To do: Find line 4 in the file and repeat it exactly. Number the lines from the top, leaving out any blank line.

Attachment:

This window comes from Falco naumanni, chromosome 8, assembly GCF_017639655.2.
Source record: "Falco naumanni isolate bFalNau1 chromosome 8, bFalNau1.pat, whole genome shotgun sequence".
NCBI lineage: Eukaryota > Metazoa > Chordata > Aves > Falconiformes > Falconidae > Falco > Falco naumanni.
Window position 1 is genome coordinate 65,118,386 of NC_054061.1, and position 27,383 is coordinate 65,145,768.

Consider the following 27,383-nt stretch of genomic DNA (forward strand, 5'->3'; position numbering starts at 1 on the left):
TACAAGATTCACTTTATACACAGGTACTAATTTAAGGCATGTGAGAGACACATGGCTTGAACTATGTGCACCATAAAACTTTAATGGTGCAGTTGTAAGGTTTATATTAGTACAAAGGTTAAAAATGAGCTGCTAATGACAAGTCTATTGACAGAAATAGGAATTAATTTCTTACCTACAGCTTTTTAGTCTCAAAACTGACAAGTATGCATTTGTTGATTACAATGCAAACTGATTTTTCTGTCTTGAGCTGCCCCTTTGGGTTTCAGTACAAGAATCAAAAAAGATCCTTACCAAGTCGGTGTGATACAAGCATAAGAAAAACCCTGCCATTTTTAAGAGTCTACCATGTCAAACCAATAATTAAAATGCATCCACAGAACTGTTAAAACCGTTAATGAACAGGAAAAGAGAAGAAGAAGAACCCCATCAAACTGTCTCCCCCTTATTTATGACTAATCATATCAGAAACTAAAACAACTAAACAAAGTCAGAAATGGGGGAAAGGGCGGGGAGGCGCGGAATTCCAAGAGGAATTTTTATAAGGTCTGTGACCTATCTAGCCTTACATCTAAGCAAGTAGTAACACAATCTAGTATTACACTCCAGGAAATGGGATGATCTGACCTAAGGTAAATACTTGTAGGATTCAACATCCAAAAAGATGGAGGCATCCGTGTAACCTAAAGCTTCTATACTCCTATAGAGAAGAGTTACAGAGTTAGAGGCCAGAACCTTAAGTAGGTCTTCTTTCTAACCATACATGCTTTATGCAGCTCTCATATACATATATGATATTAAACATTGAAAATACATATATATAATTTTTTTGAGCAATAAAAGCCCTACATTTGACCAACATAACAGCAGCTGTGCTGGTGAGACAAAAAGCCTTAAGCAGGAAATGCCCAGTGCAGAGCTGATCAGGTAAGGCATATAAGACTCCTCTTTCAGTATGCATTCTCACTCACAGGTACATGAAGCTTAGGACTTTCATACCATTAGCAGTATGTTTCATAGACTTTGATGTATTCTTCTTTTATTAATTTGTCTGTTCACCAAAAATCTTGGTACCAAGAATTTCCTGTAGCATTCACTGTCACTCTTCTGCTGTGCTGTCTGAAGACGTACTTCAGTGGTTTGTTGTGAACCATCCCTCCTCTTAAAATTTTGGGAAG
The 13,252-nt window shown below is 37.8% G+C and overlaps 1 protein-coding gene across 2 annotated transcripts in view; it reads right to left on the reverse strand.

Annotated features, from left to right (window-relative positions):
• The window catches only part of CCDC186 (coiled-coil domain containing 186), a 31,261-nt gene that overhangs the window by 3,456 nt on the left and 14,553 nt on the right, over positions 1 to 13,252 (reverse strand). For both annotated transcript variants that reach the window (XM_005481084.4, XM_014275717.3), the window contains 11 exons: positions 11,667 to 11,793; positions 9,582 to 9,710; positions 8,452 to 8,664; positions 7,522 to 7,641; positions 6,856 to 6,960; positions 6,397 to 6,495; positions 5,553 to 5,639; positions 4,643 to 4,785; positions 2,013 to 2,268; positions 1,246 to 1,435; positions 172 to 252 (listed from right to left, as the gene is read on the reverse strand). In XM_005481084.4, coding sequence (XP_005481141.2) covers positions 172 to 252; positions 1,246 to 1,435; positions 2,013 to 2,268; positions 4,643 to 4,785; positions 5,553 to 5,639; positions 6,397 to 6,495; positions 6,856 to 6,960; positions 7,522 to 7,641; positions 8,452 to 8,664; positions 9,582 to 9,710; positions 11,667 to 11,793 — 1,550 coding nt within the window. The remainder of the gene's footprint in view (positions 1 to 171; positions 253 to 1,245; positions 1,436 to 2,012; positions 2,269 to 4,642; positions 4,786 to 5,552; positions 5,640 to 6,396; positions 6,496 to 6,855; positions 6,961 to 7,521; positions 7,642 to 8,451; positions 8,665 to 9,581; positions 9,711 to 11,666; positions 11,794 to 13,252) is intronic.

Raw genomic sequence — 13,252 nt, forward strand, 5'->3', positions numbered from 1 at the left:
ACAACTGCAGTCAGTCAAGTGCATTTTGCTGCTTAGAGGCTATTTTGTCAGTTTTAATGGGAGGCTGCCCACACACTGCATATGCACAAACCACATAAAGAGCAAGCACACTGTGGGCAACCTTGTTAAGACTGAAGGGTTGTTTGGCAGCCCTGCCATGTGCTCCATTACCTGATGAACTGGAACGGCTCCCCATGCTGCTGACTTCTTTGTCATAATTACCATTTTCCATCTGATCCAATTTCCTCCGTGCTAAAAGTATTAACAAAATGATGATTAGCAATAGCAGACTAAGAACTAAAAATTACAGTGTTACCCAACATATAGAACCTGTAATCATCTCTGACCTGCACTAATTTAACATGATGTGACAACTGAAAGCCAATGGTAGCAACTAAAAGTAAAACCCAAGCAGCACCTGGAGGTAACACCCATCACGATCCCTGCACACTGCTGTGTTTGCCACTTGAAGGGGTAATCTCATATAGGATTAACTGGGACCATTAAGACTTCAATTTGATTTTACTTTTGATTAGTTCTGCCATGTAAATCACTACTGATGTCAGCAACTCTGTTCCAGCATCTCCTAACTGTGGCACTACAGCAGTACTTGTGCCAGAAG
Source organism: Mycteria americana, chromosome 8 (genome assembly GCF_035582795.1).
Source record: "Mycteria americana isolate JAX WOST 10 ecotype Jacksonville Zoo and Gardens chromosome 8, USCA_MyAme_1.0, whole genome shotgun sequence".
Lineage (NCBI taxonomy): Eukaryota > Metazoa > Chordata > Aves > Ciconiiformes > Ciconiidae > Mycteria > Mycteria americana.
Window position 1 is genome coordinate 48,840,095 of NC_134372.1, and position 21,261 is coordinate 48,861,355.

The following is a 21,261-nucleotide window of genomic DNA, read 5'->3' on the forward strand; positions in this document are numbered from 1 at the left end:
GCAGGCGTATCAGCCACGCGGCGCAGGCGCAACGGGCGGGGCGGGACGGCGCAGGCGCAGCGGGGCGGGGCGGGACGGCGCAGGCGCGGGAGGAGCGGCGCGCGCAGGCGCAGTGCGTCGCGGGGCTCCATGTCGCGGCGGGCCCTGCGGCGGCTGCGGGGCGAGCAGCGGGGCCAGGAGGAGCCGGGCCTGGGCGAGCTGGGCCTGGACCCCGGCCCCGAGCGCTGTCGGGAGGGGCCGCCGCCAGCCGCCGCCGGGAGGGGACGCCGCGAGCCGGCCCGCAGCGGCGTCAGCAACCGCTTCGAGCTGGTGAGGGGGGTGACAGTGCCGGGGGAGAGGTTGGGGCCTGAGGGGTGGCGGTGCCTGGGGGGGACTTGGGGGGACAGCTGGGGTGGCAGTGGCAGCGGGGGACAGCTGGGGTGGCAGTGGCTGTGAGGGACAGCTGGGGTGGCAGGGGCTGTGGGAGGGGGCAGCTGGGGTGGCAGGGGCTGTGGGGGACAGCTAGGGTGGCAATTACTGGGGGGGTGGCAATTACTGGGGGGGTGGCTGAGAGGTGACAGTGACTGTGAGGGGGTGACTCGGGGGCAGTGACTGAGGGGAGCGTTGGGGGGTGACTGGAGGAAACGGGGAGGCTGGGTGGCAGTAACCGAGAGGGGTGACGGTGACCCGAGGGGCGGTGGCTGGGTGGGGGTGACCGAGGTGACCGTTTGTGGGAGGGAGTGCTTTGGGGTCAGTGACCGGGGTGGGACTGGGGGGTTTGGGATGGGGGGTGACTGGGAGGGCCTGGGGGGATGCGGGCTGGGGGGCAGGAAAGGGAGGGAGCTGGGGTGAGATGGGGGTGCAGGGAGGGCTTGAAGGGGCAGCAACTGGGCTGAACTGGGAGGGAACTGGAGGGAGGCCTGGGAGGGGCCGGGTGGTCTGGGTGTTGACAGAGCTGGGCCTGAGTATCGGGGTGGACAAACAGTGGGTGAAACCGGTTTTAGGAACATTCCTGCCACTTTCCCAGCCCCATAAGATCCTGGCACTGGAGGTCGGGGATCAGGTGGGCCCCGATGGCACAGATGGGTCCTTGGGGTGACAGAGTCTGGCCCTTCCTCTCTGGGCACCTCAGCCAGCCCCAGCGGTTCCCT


Window position 1 is genome coordinate 65,118,386 of NC_054061.1, and position 27,383 is coordinate 65,145,768.